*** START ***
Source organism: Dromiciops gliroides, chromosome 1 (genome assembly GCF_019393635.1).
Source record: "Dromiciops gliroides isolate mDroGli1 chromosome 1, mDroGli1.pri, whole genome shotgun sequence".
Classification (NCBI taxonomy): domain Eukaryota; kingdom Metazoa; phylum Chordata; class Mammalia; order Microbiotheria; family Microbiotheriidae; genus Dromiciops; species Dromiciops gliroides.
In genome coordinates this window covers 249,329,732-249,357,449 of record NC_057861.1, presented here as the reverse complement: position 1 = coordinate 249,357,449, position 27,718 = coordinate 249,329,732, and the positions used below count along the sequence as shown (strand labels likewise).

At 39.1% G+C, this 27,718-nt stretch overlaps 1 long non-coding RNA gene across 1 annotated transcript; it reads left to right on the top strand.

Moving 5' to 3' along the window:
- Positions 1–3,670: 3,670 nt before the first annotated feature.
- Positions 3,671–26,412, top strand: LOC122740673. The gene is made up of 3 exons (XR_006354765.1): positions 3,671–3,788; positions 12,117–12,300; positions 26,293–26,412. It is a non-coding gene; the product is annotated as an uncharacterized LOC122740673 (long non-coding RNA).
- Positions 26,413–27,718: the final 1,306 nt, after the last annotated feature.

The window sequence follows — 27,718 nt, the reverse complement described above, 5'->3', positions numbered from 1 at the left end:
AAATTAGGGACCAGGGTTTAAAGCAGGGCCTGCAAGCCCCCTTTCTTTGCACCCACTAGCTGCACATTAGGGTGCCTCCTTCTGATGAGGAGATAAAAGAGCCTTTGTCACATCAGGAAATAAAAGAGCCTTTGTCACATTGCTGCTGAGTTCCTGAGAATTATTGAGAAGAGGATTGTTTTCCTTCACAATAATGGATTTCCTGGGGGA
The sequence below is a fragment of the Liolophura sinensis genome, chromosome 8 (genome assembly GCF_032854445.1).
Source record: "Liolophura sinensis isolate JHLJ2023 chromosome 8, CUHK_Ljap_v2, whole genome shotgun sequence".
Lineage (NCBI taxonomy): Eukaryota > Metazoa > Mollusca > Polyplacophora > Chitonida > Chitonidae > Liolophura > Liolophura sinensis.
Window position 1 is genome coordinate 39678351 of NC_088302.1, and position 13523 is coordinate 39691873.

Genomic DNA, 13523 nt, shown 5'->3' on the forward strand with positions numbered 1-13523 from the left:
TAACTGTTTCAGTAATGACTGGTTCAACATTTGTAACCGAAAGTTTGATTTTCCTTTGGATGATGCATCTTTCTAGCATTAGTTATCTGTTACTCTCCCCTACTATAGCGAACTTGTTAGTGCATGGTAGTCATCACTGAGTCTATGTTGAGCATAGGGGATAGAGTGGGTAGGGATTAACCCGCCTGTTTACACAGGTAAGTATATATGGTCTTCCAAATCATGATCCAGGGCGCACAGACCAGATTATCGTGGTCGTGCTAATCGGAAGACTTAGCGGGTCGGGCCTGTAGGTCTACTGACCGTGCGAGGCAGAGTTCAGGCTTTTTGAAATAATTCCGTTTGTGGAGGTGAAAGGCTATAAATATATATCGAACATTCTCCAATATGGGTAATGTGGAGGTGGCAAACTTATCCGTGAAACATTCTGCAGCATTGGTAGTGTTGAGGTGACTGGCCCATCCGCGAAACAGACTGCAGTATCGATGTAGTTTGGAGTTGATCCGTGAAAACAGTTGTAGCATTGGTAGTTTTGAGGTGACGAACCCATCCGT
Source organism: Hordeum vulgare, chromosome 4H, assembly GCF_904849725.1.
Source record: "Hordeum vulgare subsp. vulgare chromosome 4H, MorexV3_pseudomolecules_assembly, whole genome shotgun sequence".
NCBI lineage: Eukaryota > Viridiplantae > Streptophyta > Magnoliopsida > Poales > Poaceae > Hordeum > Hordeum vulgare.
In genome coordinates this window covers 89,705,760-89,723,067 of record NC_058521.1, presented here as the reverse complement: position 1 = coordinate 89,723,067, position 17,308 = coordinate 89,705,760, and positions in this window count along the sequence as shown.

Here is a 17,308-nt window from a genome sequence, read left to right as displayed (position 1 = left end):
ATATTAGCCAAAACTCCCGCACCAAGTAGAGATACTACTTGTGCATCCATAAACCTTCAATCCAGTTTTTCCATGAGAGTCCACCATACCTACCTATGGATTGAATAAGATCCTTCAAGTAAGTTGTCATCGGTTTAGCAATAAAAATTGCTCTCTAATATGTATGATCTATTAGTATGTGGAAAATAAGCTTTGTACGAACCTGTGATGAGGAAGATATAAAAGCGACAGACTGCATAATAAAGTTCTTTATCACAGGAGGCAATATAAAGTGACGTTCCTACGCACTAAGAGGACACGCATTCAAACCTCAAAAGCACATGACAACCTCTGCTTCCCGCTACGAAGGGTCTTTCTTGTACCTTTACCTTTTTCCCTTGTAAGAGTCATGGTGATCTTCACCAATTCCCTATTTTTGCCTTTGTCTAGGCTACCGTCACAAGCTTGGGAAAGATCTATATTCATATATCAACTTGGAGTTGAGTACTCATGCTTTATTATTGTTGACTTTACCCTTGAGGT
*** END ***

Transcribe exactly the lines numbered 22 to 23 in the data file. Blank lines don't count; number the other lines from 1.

Here is a 17,308-nt window from a genome sequence, read left to right as displayed (position 1 = left end):
ATATTAGCCAAAACTCCCGCACCAAGTAGAGATACTACTTGTGCATCCATAAACCTTCAATCCAGTTTTTCCATGAGAGTCCACCATACCTACCTATGGATTGAATAAGATCCTTCAAGTAAGTTGTCATCGGTTTAGCAATAAAAATTGCTCTCTAATATGTATGATCTATTAGTATGTGGAAAATAAGCTTTGTACGAACCTGTGATGAGGAAGATATAAAAGCGACAGACTGCATAATAAAGTTCTTTATCACAGGAGGCAATATAAAGTGACGTTCCTACGCACTAAGAGGACACGCATTCAAACCTCAAAAGCACATGACAACCTCTGCTTCCCGCTACGAAGGGTCTTTCTTGTACCTTTACCTTTTTCCCTTGTAAGAGTCATGGTGATCTTCACCAATTCCCTATTTTTGCCTTTGTCTAGGCTACCGTCACAAGCTTGGGAAAGATCTATATTCATATATCAACTTGGAGTTGAGTACTCATGCTTTATTATTGTTGACTTTACCCTTGAGGT